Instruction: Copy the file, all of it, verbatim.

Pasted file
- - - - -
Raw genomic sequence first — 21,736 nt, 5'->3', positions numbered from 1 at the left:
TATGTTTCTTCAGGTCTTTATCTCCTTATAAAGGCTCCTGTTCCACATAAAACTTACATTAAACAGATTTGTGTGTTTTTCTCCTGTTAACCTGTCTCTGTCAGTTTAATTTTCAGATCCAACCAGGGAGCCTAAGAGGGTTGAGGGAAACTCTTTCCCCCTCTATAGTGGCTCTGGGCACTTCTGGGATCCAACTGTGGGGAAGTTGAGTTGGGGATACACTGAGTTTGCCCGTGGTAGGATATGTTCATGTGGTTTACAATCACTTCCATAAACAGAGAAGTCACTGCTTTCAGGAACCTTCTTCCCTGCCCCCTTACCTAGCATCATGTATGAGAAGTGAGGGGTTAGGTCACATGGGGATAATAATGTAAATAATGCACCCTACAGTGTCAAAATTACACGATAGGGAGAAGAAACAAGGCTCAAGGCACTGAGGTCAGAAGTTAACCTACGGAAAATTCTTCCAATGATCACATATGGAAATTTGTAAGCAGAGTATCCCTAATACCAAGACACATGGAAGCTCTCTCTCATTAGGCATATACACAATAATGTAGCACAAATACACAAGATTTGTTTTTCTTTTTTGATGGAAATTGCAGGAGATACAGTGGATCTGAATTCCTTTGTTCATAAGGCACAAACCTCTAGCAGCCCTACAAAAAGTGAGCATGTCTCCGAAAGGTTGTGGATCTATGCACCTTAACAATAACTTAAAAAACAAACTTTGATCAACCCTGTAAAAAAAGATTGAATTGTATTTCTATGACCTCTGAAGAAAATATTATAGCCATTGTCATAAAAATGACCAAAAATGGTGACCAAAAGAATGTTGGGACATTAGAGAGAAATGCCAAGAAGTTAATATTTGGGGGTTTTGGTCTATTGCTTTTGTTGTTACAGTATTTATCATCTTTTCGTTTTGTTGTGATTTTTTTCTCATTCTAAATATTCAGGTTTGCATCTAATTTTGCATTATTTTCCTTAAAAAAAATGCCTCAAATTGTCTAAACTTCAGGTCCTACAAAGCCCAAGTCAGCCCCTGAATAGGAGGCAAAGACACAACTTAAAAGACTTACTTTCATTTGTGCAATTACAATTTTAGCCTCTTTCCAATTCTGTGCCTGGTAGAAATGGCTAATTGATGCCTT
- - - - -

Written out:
Raw genomic sequence first — 21,736 nt, 5'->3', positions numbered from 1 at the left:
TATGTTTCTTCAGGTCTTTATCTCCTTATAAAGGCTCCTGTTCCACATAAAACTTACATTAAACAGATTTGTGTGTTTTTCTCCTGTTAACCTGTCTCTGTCAGTTTAATTTTCAGATCCAACCAGGGAGCCTAAGAGGGTTGAGGGAAACTCTTTCCCCCTCTATAGTGGCTCTGGGCACTTCTGGGATCCAACTGTGGGGAAGTTGAGTTGGGGATACACTGAGTTTGCCCGTGGTAGGATATGTTCATGTGGTTTACAATCACTTCCATAAACAGAGAAGTCACTGCTTTCAGGAACCTTCTTCCCTGCCCCCTTACCTAGCATCATGTATGAGAAGTGAGGGGTTAGGTCACATGGGGATAATAATGTAAATAATGCACCCTACAGTGTCAAAATTACACGATAGGGAGAAGAAACAAGGCTCAAGGCACTGAGGTCAGAAGTTAACCTACGGAAAATTCTTCCAATGATCACATATGGAAATTTGTAAGCAGAGTATCCCTAATACCAAGACACATGGAAGCTCTCTCTCATTAGGCATATACACAATAATGTAGCACAAATACACAAGATTTGTTTTTCTTTTTTGATGGAAATTGCAGGAGATACAGTGGATCTGAATTCCTTTGTTCATAAGGCACAAACCTCTAGCAGCCCTACAAAAAGTGAGCATGTCTCCGAAAGGTTGTGGATCTATGCACCTTAACAATAACTTAAAAAACAAACTTTGATCAACCCTGTAAAAAAAGATTGAATTGTATTTCTATGACCTCTGAAGAAAATATTATAGCCATTGTCATAAAAATGACCAAAAATGGTGACCAAAAGAATGTTGGGACATTAGAGAGAAATGCCAAGAAGTTAATATTTGGGGGTTTTGGTCTATTGCTTTTGTTGTTACAGTATTTATCATCTTTTCGTTTTGTTGTGATTTTTTTCTCATTCTAAATATTCAGGTTTGCATCTAATTTTGCATTATTTTCCTTAAAAAAAATGCCTCAAATTGTCTAAACTTCAGGTCCTACAAAGCCCAAGTCAGCCCCTGAATAGGAGGCAAAGACACAACTTAAAAGACTTACTTTCATTTGTGCAATTACAATTTTAGCCTCTTTCCAATTCTGTGCCTGGTAGAAATGGCTAATTGATGCCTT